I hope you all had a very happy Thanksgiving and were able to spend quality time with family and friends. I have finally received the results of my latest biopsy. Omaha confirmed that I do indeed have recurrent Hodgkin’s. They were able to get enough tissue via video mediastinoscopy to conclude this with 100% certainty. There was scar tissue in the area, but my surgeon was able to go very slowly and deliberately to get the sample we needed. I was in recovery for a little longer than expected because I kept getting sick from the anesthesia medicines. My neck was sore for a few days afterward, but the swelling has gone down and I am not in any pain now.

    I am still in deliberation on how I would like to proceed with treatment from here. The next step with conventional medicine would be the stem cell/bone marrow transplant. However, I have been exploring alternative methods and may choose to go down this path for a few months. I am essentially asymptomatic (with the exception of a slight, nagging cough) and feel very good. My thought is to pursue the alternative option for a limited amount of time and request another CT to determine it’s effectiveness. I would like to avoid a transplant if at all possible, especially knowing that conventional medicine didn’t really work for me in the past. I was treated but I was not cured.

    I feel like there are so many opinions, views, methods, etc and there is no clear-cut answer for me. I know that I cannot wait too long to make a decision or to proceed with treatment, but there is still so much I need to sort out. I will definitely keep you all updated with my decisions. Please continue to keep me in your thoughts and prayers; I truly appreciate all the messages and support I get from each of you.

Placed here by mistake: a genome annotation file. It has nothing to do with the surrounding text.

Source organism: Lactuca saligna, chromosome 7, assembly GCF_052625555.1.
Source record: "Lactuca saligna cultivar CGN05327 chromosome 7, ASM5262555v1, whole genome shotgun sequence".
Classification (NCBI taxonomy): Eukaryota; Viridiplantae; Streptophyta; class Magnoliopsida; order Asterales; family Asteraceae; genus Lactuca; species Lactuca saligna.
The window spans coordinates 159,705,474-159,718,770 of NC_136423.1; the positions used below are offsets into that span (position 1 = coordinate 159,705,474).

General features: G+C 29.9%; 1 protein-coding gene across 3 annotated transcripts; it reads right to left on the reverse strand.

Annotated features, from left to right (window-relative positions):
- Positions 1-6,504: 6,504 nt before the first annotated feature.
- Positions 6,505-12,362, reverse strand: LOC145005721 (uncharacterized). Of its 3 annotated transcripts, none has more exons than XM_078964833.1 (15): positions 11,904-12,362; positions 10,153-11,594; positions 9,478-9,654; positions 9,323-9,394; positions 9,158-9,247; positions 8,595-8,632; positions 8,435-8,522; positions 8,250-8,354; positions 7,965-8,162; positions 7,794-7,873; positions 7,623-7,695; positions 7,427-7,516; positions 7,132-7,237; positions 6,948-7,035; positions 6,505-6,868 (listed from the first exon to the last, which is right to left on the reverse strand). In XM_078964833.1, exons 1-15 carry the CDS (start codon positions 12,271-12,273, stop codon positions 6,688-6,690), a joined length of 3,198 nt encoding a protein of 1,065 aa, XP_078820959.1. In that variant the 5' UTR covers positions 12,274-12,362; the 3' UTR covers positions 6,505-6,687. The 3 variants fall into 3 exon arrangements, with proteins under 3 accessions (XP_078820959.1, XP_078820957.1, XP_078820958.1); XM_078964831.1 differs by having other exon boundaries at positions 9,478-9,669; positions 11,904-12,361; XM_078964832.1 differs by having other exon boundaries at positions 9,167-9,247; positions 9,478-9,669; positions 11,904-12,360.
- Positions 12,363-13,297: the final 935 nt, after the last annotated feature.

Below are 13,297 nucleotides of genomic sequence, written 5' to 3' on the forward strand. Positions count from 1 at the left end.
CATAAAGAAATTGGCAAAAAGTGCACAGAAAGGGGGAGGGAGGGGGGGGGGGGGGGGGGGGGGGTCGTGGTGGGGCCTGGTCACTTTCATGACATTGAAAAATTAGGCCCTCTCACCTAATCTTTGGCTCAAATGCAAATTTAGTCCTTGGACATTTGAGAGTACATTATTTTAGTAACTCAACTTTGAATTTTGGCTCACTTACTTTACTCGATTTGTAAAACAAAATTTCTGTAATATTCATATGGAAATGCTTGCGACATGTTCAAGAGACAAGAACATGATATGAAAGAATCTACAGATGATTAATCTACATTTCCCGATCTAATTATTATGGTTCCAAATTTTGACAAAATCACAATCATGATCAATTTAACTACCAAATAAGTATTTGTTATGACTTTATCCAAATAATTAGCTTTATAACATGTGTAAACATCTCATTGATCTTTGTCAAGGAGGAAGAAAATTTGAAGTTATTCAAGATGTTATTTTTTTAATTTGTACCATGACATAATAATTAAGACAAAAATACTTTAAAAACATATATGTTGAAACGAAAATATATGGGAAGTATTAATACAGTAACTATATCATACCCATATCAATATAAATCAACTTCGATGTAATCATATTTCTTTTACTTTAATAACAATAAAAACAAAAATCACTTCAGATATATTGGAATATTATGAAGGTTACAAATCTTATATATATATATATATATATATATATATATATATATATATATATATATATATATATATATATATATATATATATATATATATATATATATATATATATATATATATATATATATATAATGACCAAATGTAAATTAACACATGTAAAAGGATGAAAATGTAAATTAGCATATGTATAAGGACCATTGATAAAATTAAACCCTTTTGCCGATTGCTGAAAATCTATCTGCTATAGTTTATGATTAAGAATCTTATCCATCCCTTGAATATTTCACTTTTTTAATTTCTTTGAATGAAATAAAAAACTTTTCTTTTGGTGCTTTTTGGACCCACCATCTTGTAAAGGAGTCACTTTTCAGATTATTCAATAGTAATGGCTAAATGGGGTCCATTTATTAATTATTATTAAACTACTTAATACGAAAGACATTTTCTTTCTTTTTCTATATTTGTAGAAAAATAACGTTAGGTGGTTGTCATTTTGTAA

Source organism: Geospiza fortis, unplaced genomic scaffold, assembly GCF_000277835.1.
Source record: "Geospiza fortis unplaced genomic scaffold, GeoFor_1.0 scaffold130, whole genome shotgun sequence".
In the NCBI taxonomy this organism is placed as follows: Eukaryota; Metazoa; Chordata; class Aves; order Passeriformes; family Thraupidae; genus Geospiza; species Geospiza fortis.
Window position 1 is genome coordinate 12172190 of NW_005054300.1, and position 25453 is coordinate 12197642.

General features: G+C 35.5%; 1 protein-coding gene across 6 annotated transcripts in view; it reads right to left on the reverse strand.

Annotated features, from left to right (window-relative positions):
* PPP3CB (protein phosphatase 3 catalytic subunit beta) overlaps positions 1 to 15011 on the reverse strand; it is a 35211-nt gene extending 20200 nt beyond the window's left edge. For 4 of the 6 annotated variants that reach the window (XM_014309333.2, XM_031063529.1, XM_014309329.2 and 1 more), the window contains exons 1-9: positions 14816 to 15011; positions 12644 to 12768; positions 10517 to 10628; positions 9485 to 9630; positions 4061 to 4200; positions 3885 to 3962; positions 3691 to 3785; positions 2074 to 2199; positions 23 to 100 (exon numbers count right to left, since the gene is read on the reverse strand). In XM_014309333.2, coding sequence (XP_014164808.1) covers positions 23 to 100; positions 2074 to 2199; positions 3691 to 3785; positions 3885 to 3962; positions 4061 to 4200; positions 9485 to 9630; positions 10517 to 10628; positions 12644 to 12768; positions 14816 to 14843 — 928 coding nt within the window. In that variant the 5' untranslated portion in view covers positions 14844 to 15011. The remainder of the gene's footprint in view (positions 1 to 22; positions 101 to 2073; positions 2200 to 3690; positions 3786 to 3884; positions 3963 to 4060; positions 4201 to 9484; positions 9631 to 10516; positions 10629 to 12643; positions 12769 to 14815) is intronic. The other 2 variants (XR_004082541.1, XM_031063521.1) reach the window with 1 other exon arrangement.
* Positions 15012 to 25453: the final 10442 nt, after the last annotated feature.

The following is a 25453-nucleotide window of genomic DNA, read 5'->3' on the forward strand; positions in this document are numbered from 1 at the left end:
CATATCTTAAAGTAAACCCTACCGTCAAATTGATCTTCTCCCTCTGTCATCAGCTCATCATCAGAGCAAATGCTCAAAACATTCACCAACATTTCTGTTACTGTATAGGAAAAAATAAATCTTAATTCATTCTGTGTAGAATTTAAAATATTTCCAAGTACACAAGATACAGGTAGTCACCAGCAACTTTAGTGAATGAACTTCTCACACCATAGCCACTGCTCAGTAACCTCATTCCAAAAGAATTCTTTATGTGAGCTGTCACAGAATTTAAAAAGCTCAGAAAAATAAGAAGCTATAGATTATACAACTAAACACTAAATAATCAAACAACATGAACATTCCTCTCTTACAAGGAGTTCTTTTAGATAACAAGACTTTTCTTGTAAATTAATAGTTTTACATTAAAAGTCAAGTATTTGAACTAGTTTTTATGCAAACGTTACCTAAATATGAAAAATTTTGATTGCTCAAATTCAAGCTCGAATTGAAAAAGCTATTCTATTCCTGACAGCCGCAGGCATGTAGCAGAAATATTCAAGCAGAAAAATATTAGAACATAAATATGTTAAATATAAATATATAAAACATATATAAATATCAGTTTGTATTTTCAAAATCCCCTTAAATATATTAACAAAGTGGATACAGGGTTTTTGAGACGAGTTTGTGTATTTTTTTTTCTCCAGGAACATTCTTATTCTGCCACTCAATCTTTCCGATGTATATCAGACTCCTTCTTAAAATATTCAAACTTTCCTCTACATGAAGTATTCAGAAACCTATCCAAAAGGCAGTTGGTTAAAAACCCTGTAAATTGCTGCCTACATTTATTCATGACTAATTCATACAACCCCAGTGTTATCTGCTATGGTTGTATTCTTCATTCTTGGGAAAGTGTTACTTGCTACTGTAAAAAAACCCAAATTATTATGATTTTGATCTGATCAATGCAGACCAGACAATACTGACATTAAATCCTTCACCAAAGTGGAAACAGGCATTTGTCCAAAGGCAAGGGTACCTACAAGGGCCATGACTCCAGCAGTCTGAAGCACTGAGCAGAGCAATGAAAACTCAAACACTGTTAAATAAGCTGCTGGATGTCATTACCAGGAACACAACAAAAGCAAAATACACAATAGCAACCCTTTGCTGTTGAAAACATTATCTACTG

Nov.20.2013 at 10:39 AM

    Hello –

    After many weeks of waiting on slides to be sent from the U of IA and to be stained by Omaha, the pathologists at the U of NE have concluded that while my most recent biopsy is suspicious for Hodgkin’s, they cannot determine it with 100% certainty. Therefore, I will need yet another biopsy to figure out once and for all (hopefully) what is growing inside my chest.

    Yesterday I spoke with the thoracic surgeon at Omaha who would be performing my biopsy, which is called a ‘video mediastinoscopy.’ She would make a 1-2 inch incision at the base of my neck and maneuver a scope and camera to the enlarged mass. Then she would remove a large sample (or many large samples) with forceps instead of a needle. This biopsy technique seems much more promising than the fine-needle aspirations I have had in the past because it will allow us to get a much larger tissue sample. The previously inconclusive results are due to the surgeons not being able to remove enough tissue.